It was dubbed the “Brexit election” but the fallout from our decision to leave Europe continues to ricochet along the corridors of power today, as a shock hung parliament mirrors sharp divisions on the issue.
The UK’s exit from Europe has been the source of fierce debate since we voted to leave last June. And now, more than ever before, the prospect of us reaching any kind of deal with Brussels seems increasingly remote.
Theresa May made her vision of “hard Brexit” – leaving the single market to regain full control of the UK’s borders – the central tenet of her election campaign, promising “strong and stable” leadership out of the EU.
But her message failed to resonate with voters, hundreds upon thousands of whom voiced their discontent by getting behind Jeremy Corbyn. May now finds herself in the unenviable position of falling short on a Conservative majority in a snap election intended solely to shore up her support for Brexit.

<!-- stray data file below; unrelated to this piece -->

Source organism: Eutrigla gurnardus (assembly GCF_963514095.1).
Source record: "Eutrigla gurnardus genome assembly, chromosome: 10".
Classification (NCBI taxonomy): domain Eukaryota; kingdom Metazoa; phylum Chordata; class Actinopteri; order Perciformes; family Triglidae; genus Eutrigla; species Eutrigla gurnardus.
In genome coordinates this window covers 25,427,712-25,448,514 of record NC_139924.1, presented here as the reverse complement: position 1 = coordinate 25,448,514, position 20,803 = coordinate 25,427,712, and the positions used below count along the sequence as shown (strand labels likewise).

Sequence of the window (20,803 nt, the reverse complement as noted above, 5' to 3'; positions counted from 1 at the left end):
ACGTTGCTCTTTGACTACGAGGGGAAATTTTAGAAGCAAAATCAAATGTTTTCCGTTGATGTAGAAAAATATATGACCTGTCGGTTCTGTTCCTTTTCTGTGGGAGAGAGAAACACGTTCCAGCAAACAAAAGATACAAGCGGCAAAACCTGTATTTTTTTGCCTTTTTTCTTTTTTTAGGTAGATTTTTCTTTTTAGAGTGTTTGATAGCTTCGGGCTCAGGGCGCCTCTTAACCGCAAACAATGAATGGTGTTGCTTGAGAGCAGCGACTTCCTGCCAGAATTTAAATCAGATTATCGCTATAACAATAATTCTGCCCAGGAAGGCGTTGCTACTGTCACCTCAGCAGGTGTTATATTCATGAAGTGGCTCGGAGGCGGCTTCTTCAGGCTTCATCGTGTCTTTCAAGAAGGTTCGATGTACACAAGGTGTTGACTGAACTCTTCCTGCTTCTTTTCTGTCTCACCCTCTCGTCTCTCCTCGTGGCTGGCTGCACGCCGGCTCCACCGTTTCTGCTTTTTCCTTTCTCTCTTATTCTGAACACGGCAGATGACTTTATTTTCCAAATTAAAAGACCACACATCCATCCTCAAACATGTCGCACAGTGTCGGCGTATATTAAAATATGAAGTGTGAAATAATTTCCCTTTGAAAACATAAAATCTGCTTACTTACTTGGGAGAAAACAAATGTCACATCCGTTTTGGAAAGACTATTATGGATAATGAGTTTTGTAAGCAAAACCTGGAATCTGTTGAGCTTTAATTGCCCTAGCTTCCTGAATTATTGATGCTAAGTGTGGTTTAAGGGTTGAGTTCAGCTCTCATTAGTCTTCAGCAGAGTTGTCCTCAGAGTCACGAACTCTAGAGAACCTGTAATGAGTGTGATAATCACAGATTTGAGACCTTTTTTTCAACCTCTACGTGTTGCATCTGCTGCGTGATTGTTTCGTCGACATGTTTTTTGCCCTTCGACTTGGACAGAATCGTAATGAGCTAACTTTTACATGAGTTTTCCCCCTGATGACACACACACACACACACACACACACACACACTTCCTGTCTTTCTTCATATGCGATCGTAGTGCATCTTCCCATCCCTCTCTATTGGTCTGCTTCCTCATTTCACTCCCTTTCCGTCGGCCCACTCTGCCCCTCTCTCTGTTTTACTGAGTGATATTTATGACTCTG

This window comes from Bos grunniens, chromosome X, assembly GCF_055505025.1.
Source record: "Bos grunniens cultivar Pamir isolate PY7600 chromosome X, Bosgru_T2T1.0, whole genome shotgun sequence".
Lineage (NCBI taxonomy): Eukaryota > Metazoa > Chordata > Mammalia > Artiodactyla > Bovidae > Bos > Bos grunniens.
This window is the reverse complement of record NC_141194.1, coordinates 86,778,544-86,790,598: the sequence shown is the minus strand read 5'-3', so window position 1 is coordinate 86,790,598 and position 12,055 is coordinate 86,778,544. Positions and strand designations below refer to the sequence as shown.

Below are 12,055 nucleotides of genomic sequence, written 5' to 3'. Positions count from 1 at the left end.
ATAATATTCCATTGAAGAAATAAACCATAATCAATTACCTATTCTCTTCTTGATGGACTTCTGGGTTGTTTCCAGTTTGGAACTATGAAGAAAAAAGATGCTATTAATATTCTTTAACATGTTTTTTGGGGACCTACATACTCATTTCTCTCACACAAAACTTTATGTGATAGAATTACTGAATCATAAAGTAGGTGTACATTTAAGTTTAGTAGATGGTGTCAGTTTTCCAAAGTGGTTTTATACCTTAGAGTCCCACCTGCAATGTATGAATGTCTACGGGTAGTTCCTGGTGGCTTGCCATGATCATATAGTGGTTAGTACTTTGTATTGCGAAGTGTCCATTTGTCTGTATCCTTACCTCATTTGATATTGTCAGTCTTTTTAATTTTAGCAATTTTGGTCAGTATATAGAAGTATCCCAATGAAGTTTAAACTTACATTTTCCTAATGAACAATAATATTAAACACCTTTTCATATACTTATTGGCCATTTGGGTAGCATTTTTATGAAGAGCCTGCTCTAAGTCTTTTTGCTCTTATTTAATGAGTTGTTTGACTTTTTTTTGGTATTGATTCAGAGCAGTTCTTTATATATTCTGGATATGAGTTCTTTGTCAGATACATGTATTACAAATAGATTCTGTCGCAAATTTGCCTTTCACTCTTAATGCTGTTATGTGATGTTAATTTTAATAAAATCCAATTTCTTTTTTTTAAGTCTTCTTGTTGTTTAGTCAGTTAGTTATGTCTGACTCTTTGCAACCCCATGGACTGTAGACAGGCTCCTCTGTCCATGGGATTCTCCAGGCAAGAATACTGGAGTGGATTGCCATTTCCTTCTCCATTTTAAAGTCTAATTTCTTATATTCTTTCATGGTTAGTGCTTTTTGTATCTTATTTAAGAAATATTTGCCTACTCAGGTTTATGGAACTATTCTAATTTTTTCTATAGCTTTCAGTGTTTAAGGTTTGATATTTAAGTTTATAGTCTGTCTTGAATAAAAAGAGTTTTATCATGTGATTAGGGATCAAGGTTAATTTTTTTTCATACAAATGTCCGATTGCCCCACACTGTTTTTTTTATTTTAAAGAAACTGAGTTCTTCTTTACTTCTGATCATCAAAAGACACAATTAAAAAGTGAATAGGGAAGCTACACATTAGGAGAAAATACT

With the Conservatives now set to form a minority coalition with the Democratic Unionist Party of Northern Ireland, how has our position in relation to leaving Europe shifted?
A second referendum is unlikely...
As the possibility of a hung parliament hit home in the early hours of this morning, former UKIP leader Nigel Farage appeared on the BBC to declare that “we may be looking down the barrel of a second (EU) referendum”.
However, right now this seems doubtful.
Kallum Pickering, senior economist at Berenberg, tells CBS, "Will the UK change its mind on Brexit? Maybe but not very likely."
“I doubt we are going to have another referendum. The political circumstances need to change dramatically for this to happen,” Professor Roberta Guerrina, head of politics at the University of Surrey tells Stylist.
He concedes May has been “badly damaged and diminished” by this result, but believes another general election – possibly as early as October – would precede any discussion on a second EU vote.
This could happen even with the DUP-Tory coalition, since any compromise between the two parties will be fragile and only time will tell whether it works.